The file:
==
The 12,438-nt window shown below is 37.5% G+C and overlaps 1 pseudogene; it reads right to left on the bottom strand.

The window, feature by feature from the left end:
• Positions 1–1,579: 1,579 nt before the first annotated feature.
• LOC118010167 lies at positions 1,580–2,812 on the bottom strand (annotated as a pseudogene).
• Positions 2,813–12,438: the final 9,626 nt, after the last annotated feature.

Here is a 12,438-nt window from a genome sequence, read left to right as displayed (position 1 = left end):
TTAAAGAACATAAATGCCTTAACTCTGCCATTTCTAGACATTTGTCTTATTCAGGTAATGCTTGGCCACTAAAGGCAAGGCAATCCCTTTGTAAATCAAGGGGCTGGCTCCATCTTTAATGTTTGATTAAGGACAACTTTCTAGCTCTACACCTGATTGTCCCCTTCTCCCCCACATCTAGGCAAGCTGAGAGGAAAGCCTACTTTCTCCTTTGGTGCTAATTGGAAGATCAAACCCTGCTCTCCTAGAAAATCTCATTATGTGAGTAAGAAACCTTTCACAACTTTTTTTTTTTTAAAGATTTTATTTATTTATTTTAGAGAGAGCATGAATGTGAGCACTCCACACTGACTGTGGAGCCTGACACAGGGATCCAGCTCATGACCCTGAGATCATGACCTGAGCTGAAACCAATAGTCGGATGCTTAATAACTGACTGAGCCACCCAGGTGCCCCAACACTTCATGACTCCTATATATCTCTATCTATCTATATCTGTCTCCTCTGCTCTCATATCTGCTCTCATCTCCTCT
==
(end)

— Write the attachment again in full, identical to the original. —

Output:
The 12,438-nt window shown below is 37.5% G+C and overlaps 1 pseudogene; it reads right to left on the bottom strand.

The window, feature by feature from the left end:
• Positions 1–1,579: 1,579 nt before the first annotated feature.
• LOC118010167 lies at positions 1,580–2,812 on the bottom strand (annotated as a pseudogene).
• Positions 2,813–12,438: the final 9,626 nt, after the last annotated feature.

Here is a 12,438-nt window from a genome sequence, read left to right as displayed (position 1 = left end):
TTAAAGAACATAAATGCCTTAACTCTGCCATTTCTAGACATTTGTCTTATTCAGGTAATGCTTGGCCACTAAAGGCAAGGCAATCCCTTTGTAAATCAAGGGGCTGGCTCCATCTTTAATGTTTGATTAAGGACAACTTTCTAGCTCTACACCTGATTGTCCCCTTCTCCCCCACATCTAGGCAAGCTGAGAGGAAAGCCTACTTTCTCCTTTGGTGCTAATTGGAAGATCAAACCCTGCTCTCCTAGAAAATCTCATTATGTGAGTAAGAAACCTTTCACAACTTTTTTTTTTTTAAAGATTTTATTTATTTATTTTAGAGAGAGCATGAATGTGAGCACTCCACACTGACTGTGGAGCCTGACACAGGGATCCAGCTCATGACCCTGAGATCATGACCTGAGCTGAAACCAATAGTCGGATGCTTAATAACTGACTGAGCCACCCAGGTGCCCCAACACTTCATGACTCCTATATATCTCTATCTATCTATATCTGTCTCCTCTGCTCTCATATCTGCTCTCATCTCCTCT